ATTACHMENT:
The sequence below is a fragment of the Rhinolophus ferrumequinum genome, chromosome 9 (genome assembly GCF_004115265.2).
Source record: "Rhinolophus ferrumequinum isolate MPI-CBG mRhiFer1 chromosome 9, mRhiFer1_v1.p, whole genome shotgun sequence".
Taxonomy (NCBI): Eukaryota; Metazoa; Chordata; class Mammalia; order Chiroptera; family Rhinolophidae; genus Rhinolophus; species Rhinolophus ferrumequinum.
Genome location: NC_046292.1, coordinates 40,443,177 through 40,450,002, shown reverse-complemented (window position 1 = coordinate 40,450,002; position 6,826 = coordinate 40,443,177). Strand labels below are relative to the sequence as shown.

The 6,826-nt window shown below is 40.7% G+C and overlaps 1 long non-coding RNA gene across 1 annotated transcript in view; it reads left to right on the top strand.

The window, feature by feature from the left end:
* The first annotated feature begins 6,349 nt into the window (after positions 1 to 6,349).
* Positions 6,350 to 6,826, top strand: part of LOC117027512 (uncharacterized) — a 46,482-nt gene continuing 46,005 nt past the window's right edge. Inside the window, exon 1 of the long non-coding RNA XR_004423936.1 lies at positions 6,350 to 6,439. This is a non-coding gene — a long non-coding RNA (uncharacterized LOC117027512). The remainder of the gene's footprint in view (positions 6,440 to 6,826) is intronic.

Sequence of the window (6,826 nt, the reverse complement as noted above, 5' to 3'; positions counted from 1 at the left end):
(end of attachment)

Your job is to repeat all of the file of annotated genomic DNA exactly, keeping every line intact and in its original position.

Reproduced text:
The sequence below is a fragment of the Rhinolophus ferrumequinum genome, chromosome 9 (genome assembly GCF_004115265.2).
Source record: "Rhinolophus ferrumequinum isolate MPI-CBG mRhiFer1 chromosome 9, mRhiFer1_v1.p, whole genome shotgun sequence".
Taxonomy (NCBI): Eukaryota; Metazoa; Chordata; class Mammalia; order Chiroptera; family Rhinolophidae; genus Rhinolophus; species Rhinolophus ferrumequinum.
Genome location: NC_046292.1, coordinates 40,443,177 through 40,450,002, shown reverse-complemented (window position 1 = coordinate 40,450,002; position 6,826 = coordinate 40,443,177). Strand labels below are relative to the sequence as shown.

The 6,826-nt window shown below is 40.7% G+C and overlaps 1 long non-coding RNA gene across 1 annotated transcript in view; it reads left to right on the top strand.

The window, feature by feature from the left end:
* The first annotated feature begins 6,349 nt into the window (after positions 1 to 6,349).
* Positions 6,350 to 6,826, top strand: part of LOC117027512 (uncharacterized) — a 46,482-nt gene continuing 46,005 nt past the window's right edge. Inside the window, exon 1 of the long non-coding RNA XR_004423936.1 lies at positions 6,350 to 6,439. This is a non-coding gene — a long non-coding RNA (uncharacterized LOC117027512). The remainder of the gene's footprint in view (positions 6,440 to 6,826) is intronic.

Sequence of the window (6,826 nt, the reverse complement as noted above, 5' to 3'; positions counted from 1 at the left end):